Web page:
gmke

Joined on Nov 6, 2013

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Total: 93, showing: 1 – 20
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On article Panasonic Lumix DC-GH5S Review (584 comments in total)
In reply to:

liberty aint what you think: Annoyingly neither RawTherapee nor DarkTable will open raws (stills) from the GH5S.

Hope it's just a because the camera the samples came from is likely still running beta firmware.

DT manages to see the jpegs built into the raws for preview.

The problem was, the secondary comment is disconnected from one where I wrote about GH5S ISO depth (which oddly appears below) and what you came across was the reply to a reply (which appears above at the moment).

Link | Posted on Feb 7, 2018 at 11:05 UTC
On article Panasonic Lumix DC-GH5S Review (584 comments in total)
In reply to:

liberty aint what you think: Annoyingly neither RawTherapee nor DarkTable will open raws (stills) from the GH5S.

Hope it's just a because the camera the samples came from is likely still running beta firmware.

DT manages to see the jpegs built into the raws for preview.

BSI matters. Deprecating the amount of space diverted to other circuitry on FSI demonstrates amnesia. The problem with CMOS compared to CCD highlighted the issue. Unpublished CCD variations got 35 to 45% of the area available within the pixel square, while CMOS only got 25%. Actual pixel size still matters. That the sensor makers exploited the feature to explode the pixel count on small sensors is beside the point. Both of the D-850 or A7-RII sensors are liberated from ISO hell with BSI. It is an essential noise abating technique. Otherwise the 12-megapixel full frame sensors would substantially outgun on ISO capability and require 15 or 16-bit capture. They don't. All that 20-megapixel joy on one inch is brought to you with BSI. The rest of the stuff DOES take quite a lot of space. Ask a fabricator first before republishing current stream of thought.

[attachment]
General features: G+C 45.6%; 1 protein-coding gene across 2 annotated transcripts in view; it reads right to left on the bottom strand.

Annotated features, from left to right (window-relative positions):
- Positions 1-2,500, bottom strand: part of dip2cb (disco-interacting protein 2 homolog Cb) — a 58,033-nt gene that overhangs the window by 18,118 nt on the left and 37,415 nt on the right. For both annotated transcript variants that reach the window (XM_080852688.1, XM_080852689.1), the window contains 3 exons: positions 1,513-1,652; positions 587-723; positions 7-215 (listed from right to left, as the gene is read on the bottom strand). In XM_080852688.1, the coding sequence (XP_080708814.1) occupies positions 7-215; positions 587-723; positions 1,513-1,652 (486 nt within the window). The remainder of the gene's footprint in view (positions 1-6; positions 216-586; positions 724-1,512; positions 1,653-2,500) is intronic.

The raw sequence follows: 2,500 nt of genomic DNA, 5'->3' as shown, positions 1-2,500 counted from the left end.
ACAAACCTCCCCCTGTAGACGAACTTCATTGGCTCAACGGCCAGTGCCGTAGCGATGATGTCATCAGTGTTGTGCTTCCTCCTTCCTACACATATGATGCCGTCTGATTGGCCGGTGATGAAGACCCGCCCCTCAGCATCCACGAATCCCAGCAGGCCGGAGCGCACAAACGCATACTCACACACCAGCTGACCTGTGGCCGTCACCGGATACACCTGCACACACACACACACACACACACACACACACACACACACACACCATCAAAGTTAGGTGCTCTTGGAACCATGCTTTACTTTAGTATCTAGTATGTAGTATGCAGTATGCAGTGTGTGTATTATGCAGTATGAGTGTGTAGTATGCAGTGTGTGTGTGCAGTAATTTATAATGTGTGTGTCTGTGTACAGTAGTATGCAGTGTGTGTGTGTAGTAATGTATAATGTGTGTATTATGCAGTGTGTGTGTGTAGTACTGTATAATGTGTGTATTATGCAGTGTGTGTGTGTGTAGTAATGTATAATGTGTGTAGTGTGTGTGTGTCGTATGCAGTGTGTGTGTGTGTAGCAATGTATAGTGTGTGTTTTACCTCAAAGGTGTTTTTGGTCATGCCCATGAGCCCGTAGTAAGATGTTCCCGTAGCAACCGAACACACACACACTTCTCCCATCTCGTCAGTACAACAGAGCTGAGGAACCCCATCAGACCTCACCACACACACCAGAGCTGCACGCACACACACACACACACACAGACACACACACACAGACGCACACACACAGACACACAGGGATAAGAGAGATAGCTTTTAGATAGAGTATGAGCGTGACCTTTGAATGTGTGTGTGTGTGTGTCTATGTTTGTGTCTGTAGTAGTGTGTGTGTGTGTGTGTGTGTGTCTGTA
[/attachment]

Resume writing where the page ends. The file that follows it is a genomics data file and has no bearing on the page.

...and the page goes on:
Link | Posted on Feb 6, 2018 at 14:39 UTC
On article Panasonic Lumix DC-GH5S Review (584 comments in total)

Oops. Substantial loss of [stills] resolution prioritizes video? Cough cough, A non-sequitur... The reduction of resolution and deployment of BSI for the first time favors low-light shooting regardless of whether it be for video or stills. For a camera that wears 4K video credentials on its sleeve, and there is no loss of resolution, but excess available. Those who shoot stills were never much interested in the first place because there are so many other wonderful options.

Link | Posted on Feb 6, 2018 at 00:09 UTC as 45th comment | 1 reply
On article Panasonic Lumix DC-GH5S Review (584 comments in total)

A considerable noise has been raised over whether the GH5S sensor is derived from the IMX294CJK sensor which explicitly sports the BSI fabrication feature, and which would do more to explain deep ISO in comparison to the front side chip in the A7S-II. The full frame comparison vis-a-vis cell area alone is kind of lame in my view unless you account for the huge disparity in the percentage of cell area devoted to light gathering. Front side chips are dramatically dominated by non-sensitive circuity, so the area comparison is apples and oranges.

Link | Posted on Jan 9, 2018 at 23:26 UTC as 95th comment | 4 replies
On article 2017 in review: a look back at February (80 comments in total)

Excuses were rubbish. Manufacturing does not cost Nikon more than anyone else,, nor does development, and there lies the problem. We need additional one-inch products beyond what Sony, Canon, and Panasonic have offered, and Nikon learned full well, that a 50 to $100 premium for the branding would stall. They have been standing still for the most part, pat on the technical portfolio, and putting off save-the-farm projects at great risk, making bets that have not panned out. When the Nikon mirrorless full-frame appears next year, the failure to anticipate mirrorless inroads from Sony will come full circle. Nikon will call late catch-up effort "innovation" after too much blood-letting rebukes board-room reticence. I really quite like the TowerJazz tie-up. What will tell, is whether step-motorized, made-for-mirrorless lens offerings will come along too. More likely, they will say, "works with all your [old] lenses" to the Nikon choir.